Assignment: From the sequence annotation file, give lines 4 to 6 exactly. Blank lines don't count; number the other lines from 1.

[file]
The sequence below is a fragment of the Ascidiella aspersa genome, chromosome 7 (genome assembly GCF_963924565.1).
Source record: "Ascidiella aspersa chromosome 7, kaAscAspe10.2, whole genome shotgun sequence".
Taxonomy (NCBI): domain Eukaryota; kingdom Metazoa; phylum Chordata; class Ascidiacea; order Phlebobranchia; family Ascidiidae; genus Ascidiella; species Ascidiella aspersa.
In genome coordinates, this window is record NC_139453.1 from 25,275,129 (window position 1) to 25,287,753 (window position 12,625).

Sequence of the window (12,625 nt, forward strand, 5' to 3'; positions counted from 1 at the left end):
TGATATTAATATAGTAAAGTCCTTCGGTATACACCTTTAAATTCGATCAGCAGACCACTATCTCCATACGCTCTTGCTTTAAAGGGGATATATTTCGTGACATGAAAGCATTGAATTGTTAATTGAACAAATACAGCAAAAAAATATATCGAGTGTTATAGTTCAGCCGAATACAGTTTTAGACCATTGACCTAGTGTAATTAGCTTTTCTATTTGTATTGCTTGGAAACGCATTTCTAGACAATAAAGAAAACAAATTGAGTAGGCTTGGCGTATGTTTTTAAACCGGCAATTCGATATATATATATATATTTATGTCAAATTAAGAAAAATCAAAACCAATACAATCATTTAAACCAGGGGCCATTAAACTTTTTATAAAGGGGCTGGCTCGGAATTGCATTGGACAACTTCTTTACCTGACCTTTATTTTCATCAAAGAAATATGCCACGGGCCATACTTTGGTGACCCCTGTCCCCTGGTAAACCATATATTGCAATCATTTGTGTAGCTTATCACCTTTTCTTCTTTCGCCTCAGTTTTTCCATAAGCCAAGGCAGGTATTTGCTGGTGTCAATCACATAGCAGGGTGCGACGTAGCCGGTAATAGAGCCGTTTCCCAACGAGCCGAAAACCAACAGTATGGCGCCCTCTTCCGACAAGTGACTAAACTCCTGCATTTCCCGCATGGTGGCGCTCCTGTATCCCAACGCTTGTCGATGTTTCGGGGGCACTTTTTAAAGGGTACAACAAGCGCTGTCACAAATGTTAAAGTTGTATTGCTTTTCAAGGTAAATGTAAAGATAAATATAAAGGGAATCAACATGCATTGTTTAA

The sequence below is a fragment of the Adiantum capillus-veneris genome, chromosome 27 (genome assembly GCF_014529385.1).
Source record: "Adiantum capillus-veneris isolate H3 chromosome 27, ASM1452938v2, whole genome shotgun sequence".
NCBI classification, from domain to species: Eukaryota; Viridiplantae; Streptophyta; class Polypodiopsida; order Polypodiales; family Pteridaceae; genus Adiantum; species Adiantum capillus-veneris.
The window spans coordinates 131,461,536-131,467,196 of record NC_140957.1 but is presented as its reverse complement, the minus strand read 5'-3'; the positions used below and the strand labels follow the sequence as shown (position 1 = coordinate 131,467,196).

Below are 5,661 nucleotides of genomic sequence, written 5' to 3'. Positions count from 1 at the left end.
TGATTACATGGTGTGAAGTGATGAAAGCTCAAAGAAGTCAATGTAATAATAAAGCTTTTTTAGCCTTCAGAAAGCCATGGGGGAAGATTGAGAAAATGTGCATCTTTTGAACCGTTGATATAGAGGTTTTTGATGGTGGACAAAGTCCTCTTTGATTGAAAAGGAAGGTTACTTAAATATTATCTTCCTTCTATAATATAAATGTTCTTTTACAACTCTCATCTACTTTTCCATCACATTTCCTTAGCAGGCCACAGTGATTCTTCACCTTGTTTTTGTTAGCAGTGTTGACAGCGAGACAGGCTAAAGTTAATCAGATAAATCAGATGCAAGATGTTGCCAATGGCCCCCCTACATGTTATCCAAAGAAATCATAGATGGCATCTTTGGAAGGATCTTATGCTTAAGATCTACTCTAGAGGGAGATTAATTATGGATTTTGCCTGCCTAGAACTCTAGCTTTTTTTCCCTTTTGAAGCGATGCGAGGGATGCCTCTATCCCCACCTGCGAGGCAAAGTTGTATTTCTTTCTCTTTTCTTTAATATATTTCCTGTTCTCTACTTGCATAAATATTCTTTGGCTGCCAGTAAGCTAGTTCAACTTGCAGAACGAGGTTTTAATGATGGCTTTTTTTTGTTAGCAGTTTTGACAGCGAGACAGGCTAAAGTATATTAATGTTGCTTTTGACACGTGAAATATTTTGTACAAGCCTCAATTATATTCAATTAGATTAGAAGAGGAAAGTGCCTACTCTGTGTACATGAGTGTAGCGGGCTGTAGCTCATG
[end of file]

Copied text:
In genome coordinates, this window is record NC_139453.1 from 25,275,129 (window position 1) to 25,287,753 (window position 12,625).

Sequence of the window (12,625 nt, forward strand, 5' to 3'; positions counted from 1 at the left end):
TGATATTAATATAGTAAAGTCCTTCGGTATACACCTTTAAATTCGATCAGCAGACCACTATCTCCATACGCTCTTGCTTTAAAGGGGATATATTTCGTGACATGAAAGCATTGAATTGTTAATTGAACAAATACAGCAAAAAAATATATCGAGTGTTATAGTTCAGCCGAATACAGTTTTAGACCATTGACCTAGTGTAATTAGCTTTTCTATTTGTATTGCTTGGAAACGCATTTCTAGACAATAAAGAAAACAAATTGAGTAGGCTTGGCGTATGTTTTTAAACCGGCAATTCGATATATATATATATATTTATGTCAAATTAAGAAAAATCAAAACCAATACAATCATTTAAACCAGGGGCCATTAAACTTTTTATAAAGGGGCTGGCTCGGAATTGCATTGGACAACTTCTTTACCTGACCTTTATTTTCATCAAAGAAATATGCCACGGGCCATACTTTGGTGACCCCTGTCCCCTGGTAAACCATATATTGCAATCATTTGTGTAGCTTATCACCTTTTCTTCTTTCGCCTCAGTTTTTCCATAAGCCAAGGCAGGTATTTGCTGGTGTCAATCACATAGCAGGGTGCGACGTAGCCGGTAATAGAGCCGTTTCCCAACGAGCCGAAAACCAACAGTATGGCGCCCTCTTCCGACAAGTGACTAAACTCCTGCATTTCCCGCATGGTGGCGCTCCTGTATCCCAACGCTTGTCGATGTTTCGGGGGCACTTTTTAAAGGGTACAACAAGCGCTGTCACAAATGTTAAAGTTGTATTGCTTTTCAAGGTAAATGTAAAGATAAATATAAAGGGAATCAACATGCATTGTTTAA